From Moggies to Jags and more

I have always liked cars. Note well the terminology – “liked” NOT “loved” because I am not a petrol head seeking to gain an image through the vehicle I use to get around.

Cars are a useful means of getting around. Faster and safer than a pushbike. Faster and safer than a motor scooter (not open top sports cars when we talk about safety). Maybe not faster but definitely safer than a motor bike.

When I graduated from a pushbike, actually a drop-handled Viking with a front frame clip for my hockey stick, to my scooter (which I did sell and buy a sort of moped-style machine which had belonged to footballer Mike England’s father) I was still just waiting to pass my test and swap two wheels for four (five if you count the steering wheel and six if you include the spare wheel).

I had been transported in cars before I could drive myself, ranging from the Bullnose Morris my parents had when I was very young to a Vauxhall Viva then a Vauxhall Vector.

My scooter and moped were a beginning to my independence. With them I did not need to wait for someone to give me a lift or use public transport.

As I have already told you my first car was a green Morris Minor, 1955 vintage, which I bought from my sister for £50 and when I wanted something different sold on to a friend for £50.

It did me good service, especially when I was driving to work in Holywell.

In the summer of 1968 my mate Roger Steele and I used to drive out to the villages for a drink as our favourite pubs in Rhyl used to be crammed full of holidaymakers.

We used to take it in turns to drive, not because of any drink/drive worries (nobody really bothered about that at the time, unless someone was so drunk they could hardly walk) but just to make a change.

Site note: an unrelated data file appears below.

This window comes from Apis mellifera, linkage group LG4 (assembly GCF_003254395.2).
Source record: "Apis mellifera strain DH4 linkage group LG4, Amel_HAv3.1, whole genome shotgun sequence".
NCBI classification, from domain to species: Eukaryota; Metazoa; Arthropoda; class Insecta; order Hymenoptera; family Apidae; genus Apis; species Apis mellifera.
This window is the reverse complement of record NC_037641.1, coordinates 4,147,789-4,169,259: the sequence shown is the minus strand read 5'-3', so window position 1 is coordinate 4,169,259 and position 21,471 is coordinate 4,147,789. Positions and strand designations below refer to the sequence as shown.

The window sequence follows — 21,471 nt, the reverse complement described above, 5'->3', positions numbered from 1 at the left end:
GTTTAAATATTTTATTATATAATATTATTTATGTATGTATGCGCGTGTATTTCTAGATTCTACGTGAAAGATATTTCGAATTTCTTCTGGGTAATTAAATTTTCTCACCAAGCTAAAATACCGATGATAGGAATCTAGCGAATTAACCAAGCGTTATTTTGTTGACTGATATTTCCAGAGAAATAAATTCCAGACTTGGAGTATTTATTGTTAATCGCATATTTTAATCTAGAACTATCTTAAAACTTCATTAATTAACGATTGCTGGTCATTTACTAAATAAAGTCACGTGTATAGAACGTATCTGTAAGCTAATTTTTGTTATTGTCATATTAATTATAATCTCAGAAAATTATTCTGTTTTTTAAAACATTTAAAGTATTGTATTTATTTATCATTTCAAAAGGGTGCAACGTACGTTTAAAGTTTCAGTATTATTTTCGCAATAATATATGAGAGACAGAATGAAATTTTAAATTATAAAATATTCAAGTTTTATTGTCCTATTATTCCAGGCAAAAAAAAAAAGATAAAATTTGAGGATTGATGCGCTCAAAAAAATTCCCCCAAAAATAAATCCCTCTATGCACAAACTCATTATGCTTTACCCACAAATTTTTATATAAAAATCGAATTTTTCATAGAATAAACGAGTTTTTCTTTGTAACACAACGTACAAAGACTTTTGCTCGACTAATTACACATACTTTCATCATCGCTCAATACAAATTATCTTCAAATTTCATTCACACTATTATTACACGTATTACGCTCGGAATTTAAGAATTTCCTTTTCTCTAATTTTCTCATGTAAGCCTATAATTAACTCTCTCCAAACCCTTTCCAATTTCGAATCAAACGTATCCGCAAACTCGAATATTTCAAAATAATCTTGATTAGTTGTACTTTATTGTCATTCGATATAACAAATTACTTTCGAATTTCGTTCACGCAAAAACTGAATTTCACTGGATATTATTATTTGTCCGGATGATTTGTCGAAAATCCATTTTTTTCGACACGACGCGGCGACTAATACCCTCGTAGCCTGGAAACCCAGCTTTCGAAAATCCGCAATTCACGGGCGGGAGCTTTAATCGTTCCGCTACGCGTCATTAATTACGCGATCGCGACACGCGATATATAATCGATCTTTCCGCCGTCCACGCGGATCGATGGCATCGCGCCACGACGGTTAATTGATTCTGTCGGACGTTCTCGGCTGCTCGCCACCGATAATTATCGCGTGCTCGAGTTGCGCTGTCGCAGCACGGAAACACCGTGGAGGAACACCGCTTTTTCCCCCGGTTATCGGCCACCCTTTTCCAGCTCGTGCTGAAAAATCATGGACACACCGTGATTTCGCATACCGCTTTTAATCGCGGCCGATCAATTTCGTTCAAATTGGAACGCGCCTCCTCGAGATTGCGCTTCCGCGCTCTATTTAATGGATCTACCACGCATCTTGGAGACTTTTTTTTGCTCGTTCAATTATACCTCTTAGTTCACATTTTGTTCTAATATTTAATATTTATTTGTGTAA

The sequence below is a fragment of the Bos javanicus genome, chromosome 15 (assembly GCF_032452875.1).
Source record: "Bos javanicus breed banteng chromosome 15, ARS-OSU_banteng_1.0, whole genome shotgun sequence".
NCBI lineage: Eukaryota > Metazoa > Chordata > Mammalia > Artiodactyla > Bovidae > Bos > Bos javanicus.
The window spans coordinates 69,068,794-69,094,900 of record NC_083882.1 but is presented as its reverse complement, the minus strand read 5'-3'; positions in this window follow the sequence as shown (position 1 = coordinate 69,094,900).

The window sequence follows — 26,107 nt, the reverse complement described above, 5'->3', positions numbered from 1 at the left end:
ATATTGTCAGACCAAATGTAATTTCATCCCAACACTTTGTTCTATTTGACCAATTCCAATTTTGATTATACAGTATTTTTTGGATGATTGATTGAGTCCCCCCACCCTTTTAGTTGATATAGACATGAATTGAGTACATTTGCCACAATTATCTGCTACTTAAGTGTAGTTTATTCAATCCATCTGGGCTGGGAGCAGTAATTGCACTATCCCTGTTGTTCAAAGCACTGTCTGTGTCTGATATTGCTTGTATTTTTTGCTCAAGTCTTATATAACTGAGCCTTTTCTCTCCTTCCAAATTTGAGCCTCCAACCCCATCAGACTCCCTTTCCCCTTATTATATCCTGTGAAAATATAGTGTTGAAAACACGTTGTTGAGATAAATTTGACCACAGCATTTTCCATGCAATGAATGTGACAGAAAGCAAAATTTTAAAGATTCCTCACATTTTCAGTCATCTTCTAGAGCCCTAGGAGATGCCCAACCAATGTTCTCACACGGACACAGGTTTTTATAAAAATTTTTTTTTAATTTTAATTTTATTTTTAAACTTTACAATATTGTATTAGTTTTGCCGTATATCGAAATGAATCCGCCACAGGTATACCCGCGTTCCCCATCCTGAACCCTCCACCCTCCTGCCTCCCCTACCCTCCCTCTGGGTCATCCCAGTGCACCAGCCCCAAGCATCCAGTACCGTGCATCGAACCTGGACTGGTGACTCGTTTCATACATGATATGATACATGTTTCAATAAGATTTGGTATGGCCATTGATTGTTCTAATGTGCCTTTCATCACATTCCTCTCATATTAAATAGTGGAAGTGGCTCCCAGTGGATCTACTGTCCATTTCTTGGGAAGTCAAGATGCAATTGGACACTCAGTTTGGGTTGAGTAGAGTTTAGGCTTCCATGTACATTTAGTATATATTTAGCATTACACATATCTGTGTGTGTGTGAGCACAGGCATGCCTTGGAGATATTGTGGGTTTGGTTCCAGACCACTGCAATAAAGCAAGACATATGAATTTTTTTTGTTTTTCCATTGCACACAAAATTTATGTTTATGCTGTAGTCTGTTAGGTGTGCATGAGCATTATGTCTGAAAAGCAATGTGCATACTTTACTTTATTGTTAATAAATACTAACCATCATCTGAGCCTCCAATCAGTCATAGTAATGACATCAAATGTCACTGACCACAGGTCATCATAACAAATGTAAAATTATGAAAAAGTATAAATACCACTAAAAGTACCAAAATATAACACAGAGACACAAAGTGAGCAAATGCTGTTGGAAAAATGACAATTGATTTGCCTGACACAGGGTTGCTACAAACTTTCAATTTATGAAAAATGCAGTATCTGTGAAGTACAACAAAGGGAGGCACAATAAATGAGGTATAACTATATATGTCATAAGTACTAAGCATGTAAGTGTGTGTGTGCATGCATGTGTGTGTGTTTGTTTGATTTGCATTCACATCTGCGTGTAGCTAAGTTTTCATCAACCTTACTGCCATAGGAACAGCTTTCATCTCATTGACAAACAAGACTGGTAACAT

My mate Roger – gone but not forgotten.

We would vary the pubs we went to depending on whether we wanted drink and darts; drink and snooker; or drink and dominoes. What an exciting time in the swinging sixties up in North Wales.

One night we had been out in my car and came back by a different route to usual. We were on a country lane and I suddenly realised that straight ahead was just a muddy lane as the road took a hard right turn.

Instead of slowing down, stopping and reversing I tried to take the corner at the last moment and skidded on a pile of leaves ending up with the rear nearside wheel stuck in the ditch.

We both got out, Roger had to slide over to my side as the passenger door was right by the ditch, and studied the situation.

Cars from the 50s were solid and even a Morris Minor was a heavyweight. With the rear passenger wheel in the ditch and the front one on the edge there was little chance of the two of us shifting it.

Then we noticed a car coming up the muddy lane and we flagged the driver down.

It was a young couple in the car and the man got out and had a look, using a torch. In looking around he came close to both of us and eventually shone his torch on us.

There was instant recognition as he said: “You’re Nigel’s young brother. I’ll tell you what, as you clearly haven’t been drinking I’ll give you a lift home and you can arrange for someone to pick the car up tomorrow.”

We were too surprised to say much and accepted the lift.

My brother and some friends were out by the back gates when we rolled up and Nigel greeted our rescuer – and his companion.

He drove off and Nigel said he and his friends would come out now to get the car. Nigel, Roger, myself and three or four others got into two cars and headed off.

On the way Nigel asked if I knew who our Good Samaritan was and I told him about the inspection of the vehicle and the recognition of me as his brother.